Naming Names

I’m completely negligent in naming characters. I just… uhm… don’t do it until the bitter end, and even then, I’m never happy about it. I have a whole manuscript in which the character’s names are TKMC, TKvillain. Tksomebodyorother. I intended to fill in real names at the end, but the end never came on that one.

My first manuscript was a delightful mess of names chosen on statistics. Want the serial killer to remind readers of someone they know? Well, why not pick from the list of most-used names for the guy’s decade of birth? Hello, Joe Smith!

I have a fixation with names in real life. If I ever had a kid, we’d probably just call them by the last 4 digits of their social security number until they’re old enough to decide for themselves.

So, I ran into the first names I really remember in terms of culture and circumstance about the same time. The first was a friend who was named after her father and her mother. In the sense of her name was (Father’s Name)(Mother’s name) no spaces. Now, there’s a paradigm. On the one hand, you have the “My kid is going to know who her parents are” philosophy, which does not come from stable cultures and stable homes. And on the other? Well, I never knew anyone who was named after their mother, before. I knew plenty of thirds and fourths, and more juniors than you could shake a stick at, but none of them were named after a woman.

About the same time… maybe just a little later… I ran into a girl who was allowed to choose her own name.  It was a legal name change. You see… she was one of those little girls who was named after her father. The feminine version of his name. And unfortunately, he committed a few crimes, gained notoriety, and ultimately was committed to the state hospital with no expectation of ever being released. Well, you know grade school kids are gonna mention it, if a classmate is named Tedda Bundy or Charlene Manson.

Culture plays a role in this. There are very few Amish kids, for instance, who are named Stargate Warhammer.

As does social support structure. Yup. Your friends and family have opinions. And the more important your family and friends are to you, the more likely you are to listen to them. On the other end of it, we have the people who don’t care that their grandmother can’t pronounce the new baby’s name, or who simply don’t care. I’ve run into people who have completely refused to tell anyone their baby-names in advance for fear of feedback.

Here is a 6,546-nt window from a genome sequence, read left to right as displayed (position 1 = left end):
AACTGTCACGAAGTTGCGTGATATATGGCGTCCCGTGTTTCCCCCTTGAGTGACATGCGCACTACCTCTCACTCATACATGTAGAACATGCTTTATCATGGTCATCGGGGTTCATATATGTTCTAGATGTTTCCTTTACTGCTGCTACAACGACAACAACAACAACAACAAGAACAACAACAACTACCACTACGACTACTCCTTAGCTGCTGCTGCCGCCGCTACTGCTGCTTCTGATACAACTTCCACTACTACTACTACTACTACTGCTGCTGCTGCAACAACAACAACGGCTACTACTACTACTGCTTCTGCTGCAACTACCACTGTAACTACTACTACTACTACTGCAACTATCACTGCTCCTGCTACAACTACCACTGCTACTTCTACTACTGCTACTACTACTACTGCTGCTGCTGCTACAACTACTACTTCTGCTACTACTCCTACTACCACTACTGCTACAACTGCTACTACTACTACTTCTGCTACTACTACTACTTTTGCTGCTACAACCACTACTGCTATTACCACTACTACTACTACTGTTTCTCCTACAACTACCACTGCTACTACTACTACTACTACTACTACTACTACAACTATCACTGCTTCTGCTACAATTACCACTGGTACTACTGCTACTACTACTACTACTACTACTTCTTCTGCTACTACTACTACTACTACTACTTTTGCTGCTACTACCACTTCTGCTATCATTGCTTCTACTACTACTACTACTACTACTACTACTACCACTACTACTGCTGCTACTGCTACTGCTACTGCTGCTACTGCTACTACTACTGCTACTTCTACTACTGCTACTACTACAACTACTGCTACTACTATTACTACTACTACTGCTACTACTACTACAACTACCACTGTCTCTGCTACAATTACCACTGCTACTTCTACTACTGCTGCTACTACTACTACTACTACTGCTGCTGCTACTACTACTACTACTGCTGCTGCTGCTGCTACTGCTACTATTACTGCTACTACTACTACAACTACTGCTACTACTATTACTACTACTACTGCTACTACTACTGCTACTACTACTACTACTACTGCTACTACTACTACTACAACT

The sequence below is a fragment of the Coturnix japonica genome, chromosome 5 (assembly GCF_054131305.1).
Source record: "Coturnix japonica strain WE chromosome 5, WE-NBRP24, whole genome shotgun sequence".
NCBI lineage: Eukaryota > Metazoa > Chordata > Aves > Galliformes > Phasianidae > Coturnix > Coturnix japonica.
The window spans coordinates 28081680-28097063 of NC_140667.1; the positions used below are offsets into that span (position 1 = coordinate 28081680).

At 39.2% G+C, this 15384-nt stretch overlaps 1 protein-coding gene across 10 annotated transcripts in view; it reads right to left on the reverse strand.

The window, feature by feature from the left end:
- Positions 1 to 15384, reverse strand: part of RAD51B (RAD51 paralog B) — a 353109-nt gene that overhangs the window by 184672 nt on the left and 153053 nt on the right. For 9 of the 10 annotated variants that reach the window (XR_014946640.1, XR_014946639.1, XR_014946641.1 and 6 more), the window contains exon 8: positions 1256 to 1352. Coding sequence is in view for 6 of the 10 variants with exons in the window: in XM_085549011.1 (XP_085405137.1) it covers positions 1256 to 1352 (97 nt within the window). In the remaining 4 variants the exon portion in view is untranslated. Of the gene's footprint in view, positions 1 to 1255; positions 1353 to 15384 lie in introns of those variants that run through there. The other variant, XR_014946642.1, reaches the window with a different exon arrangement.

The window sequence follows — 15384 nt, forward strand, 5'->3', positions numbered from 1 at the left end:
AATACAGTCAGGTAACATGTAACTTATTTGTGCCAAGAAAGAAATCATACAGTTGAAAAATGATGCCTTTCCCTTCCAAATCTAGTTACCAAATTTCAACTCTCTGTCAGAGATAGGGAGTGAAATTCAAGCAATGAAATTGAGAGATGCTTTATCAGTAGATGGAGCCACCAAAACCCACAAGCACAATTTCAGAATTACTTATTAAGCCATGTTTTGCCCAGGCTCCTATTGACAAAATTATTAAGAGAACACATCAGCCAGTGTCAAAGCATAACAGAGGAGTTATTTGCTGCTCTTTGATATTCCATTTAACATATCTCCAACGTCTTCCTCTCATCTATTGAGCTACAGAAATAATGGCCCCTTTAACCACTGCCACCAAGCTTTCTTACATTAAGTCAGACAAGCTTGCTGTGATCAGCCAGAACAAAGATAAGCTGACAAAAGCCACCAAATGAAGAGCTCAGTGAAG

I happen to think social support structure is important. My family’s naming structure? (Well, for boys, anyway.) The first name is whatever you want, but the middle names are the two grandfathers. I also note the number of kids named Stargate Warhammer who wind up on missing posters or in foster care.

And age. Not many 30 year olds are naming their kids Justin Bieber Smith, and not many 15 year olds are naming their kids Elvis.

The perfect name for a human being is something you can envision on a business card, or an office door. Would you turn around and walk back out, if that surgeon were named Stargate Warhammer Smith IV? Okay. New name. And it should travel well. If it’s a name in the United States, but a graphic sex act in 23% of the non-English Speaking world, you might want to change. And yes, you should take your free babysitters‘ support structure’s opinions into account.

The perfect name for a fictional character? Well, aside from having a character who is actually, literally, named after a graphic sex act. (Do NOT name your kids after my characters, people) I think Stargate Warhammer is a pretty good choice.


  1. Reply

    Very funny post! Character names seem to come to me at completely random times. Sometimes I’ll go through a whole draft without naming someone, other times they’ll drop into my lap fully formed (often when out walking the dogs, so not literally into my lap in that case). Writing sci-fi, I like inventing completely unique names too, to make them stand out.

  2. Reply

    I once heard a comedian riff on how to name your kid. Go to your back door, yell the name out a dozen times. If it still sounds good after that, then you’ve found the name. 🙂

    I’ve found that some characters I write have to have names when I start as it is a part of who they are. Others have changed half way through the story.

    I’ve also made a habit of looking at signs when I travel. Town names, billboards, street names; you never know where you’ll find a good name.

    • Reply

      And risk having the neighbors steal my perfect baby name? I’d have a whole street full of Stargate Warhammers!

  3. Reply

    I’ve always liked Deodar for a boy (means God-tree) and Acacia (type of tree) for a girl. I think they’d also suit nonbinary types.

    As for character names, whoof, that’s its own whole can of invent-a-cultural-linguistic-soil-and-its-native-worms, isn’t it?

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